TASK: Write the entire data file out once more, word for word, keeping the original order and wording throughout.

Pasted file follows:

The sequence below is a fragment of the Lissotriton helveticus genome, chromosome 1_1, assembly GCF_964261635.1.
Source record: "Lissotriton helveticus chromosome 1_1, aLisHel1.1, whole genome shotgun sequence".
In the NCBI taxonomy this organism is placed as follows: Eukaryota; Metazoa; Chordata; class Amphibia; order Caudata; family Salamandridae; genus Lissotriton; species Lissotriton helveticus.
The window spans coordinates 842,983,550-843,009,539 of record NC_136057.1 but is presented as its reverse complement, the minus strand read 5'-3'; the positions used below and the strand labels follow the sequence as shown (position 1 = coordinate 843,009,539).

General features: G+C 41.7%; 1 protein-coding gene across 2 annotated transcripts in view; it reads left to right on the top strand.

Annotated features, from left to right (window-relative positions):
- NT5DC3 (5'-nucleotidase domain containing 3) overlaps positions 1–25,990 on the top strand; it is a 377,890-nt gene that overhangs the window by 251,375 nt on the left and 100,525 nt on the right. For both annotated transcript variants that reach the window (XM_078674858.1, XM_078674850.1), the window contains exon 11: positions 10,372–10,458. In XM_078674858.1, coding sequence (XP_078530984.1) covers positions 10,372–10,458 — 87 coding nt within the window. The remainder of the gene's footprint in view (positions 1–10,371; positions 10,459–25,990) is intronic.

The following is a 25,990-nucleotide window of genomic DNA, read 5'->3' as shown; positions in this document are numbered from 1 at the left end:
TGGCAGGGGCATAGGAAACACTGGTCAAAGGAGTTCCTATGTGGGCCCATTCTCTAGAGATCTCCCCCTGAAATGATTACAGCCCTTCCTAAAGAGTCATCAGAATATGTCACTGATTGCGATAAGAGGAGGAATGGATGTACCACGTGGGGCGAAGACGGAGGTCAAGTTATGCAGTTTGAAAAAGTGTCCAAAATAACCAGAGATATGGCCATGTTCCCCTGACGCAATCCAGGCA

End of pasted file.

The sequence below is a fragment of the Lissotriton helveticus genome, chromosome 1_1, assembly GCF_964261635.1.
Source record: "Lissotriton helveticus chromosome 1_1, aLisHel1.1, whole genome shotgun sequence".
In the NCBI taxonomy this organism is placed as follows: Eukaryota; Metazoa; Chordata; class Amphibia; order Caudata; family Salamandridae; genus Lissotriton; species Lissotriton helveticus.
The window spans coordinates 842,983,550-843,009,539 of record NC_136057.1 but is presented as its reverse complement, the minus strand read 5'-3'; the positions used below and the strand labels follow the sequence as shown (position 1 = coordinate 843,009,539).

General features: G+C 41.7%; 1 protein-coding gene across 2 annotated transcripts in view; it reads left to right on the top strand.

Annotated features, from left to right (window-relative positions):
- NT5DC3 (5'-nucleotidase domain containing 3) overlaps positions 1–25,990 on the top strand; it is a 377,890-nt gene that overhangs the window by 251,375 nt on the left and 100,525 nt on the right. For both annotated transcript variants that reach the window (XM_078674858.1, XM_078674850.1), the window contains exon 11: positions 10,372–10,458. In XM_078674858.1, coding sequence (XP_078530984.1) covers positions 10,372–10,458 — 87 coding nt within the window. The remainder of the gene's footprint in view (positions 1–10,371; positions 10,459–25,990) is intronic.

The following is a 25,990-nucleotide window of genomic DNA, read 5'->3' as shown; positions in this document are numbered from 1 at the left end:
TGGCAGGGGCATAGGAAACACTGGTCAAAGGAGTTCCTATGTGGGCCCATTCTCTAGAGATCTCCCCCTGAAATGATTACAGCCCTTCCTAAAGAGTCATCAGAATATGTCACTGATTGCGATAAGAGGAGGAATGGATGTACCACGTGGGGCGAAGACGGAGGTCAAGTTATGCAGTTTGAAAAAGTGTCCAAAATAACCAGAGATATGGCCATGTTCCCCTGACGCAATCCAGGCA